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Board of Governors of the Federal Reserve System
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Joint Press Release
March 03, 2009

Treasury and Federal Reserve announce launch
of Term Asset-Backed Securities Loan Facility
Board of Governors of the Federal Reserve System
Department of the Treasury
For release at 9:15 a.m. EST

In carrying out the Financial Stability Plan, the Department of the
Treasury and the Federal Reserve Board are announcing the launch of
the Term Asset-Backed Securities Loan Facility (TALF), a component of
the Consumer and Business Lending Initiative (CBLI). The TALF has
the potential to generate up to $1 trillion of lending for businesses and
The TALF is designed to catalyze the securitization markets by providing
financing to investors to support their purchases of certain AAA-rated
asset-backed securities (ABS). These markets have historically been a
critical component of lending in our financial system, but they have been
virtually shuttered since the worsening of the financial crisis in October.
By reopening these markets, the TALF will assist lenders in meeting the
borrowing needs of consumers and small businesses, helping to
stimulate the broader economy.
Under today's announcement, the Federal Reserve Bank of New York
will lend up to $200 billion to eligible owners of certain AAA-rated ABS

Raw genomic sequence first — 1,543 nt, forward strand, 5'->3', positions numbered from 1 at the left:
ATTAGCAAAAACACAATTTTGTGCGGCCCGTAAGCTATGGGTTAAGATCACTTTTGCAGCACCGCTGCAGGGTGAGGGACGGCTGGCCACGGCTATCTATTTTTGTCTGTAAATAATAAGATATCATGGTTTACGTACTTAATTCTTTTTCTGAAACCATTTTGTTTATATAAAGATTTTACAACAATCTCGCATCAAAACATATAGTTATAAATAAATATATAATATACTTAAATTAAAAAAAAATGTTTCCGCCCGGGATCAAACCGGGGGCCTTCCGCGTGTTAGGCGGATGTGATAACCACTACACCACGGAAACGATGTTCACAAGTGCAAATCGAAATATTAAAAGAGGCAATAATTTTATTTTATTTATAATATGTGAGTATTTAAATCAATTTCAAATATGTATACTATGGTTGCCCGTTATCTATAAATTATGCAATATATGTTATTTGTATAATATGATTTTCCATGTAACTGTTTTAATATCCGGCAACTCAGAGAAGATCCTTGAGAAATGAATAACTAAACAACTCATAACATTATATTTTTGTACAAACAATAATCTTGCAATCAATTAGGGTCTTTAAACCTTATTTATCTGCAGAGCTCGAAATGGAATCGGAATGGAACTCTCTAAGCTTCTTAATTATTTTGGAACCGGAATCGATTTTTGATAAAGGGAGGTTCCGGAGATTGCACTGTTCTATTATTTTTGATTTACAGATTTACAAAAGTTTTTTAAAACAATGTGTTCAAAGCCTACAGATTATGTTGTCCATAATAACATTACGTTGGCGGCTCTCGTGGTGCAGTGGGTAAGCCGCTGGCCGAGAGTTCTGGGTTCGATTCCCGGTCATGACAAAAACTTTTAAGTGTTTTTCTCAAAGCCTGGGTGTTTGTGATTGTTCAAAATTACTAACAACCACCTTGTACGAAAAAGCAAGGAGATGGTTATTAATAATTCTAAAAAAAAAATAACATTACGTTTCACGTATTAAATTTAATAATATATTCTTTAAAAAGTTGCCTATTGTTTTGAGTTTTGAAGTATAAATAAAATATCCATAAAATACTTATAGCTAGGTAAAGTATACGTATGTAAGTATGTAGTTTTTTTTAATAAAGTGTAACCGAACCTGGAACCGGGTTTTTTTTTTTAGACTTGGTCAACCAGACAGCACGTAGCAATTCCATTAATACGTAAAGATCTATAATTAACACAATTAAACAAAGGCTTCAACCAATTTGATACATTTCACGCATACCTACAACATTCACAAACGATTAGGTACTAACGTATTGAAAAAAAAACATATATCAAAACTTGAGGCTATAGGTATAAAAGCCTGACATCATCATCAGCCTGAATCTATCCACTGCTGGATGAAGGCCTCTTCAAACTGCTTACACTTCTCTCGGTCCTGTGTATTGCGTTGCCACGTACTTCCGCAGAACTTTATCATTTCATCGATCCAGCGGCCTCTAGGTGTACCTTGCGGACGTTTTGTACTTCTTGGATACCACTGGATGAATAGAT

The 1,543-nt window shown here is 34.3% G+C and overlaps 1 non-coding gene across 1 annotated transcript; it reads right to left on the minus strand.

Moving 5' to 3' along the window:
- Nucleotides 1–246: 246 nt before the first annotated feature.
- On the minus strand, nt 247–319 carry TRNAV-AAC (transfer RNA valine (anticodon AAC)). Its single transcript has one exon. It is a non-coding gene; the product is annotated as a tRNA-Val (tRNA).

backed by newly and recently originated auto loans, credit card loans,
student loans, and SBA-guaranteed small business loans. Issuers and



& Communities

investors in the private sector are expected to begin arranging and
marketing new securitizations of recently generated loans, and
subscriptions for funding in March will be accepted on March 17, 2009.
On March 25, 2009, those new securitizations will be funded by the
program, creating new lending capacity for additional future loans.
The program will hold monthly fundings through December 2009 or
longer if the Federal Reserve Board chooses to extend the facility.
Today the Board also released revised terms and conditions for the
facility and a revised set of frequently asked questions. The revisions
include a reduction in the interest rates and collateral haircuts for loans
secured by asset-backed securities guaranteed by the Small Business
Administration or backed by government-guaranteed student loans. The
modifications are warranted by the minimal credit risk on these assets
owing to the government guarantees, and, by making the terms of the
TALF loans more attractive, they should encourage greater flows of
credit to small businesses and students.
Additional details of the TALF and the CBLI can be found at Further information on the Federal
Reserve's credit and liquidity programs is available at The Treasury
Department also released a new white paper outlining efforts to unlock
credit markets. On February 10, 2009, the Board and Treasury
announced an expansion of TALF to include new asset categories that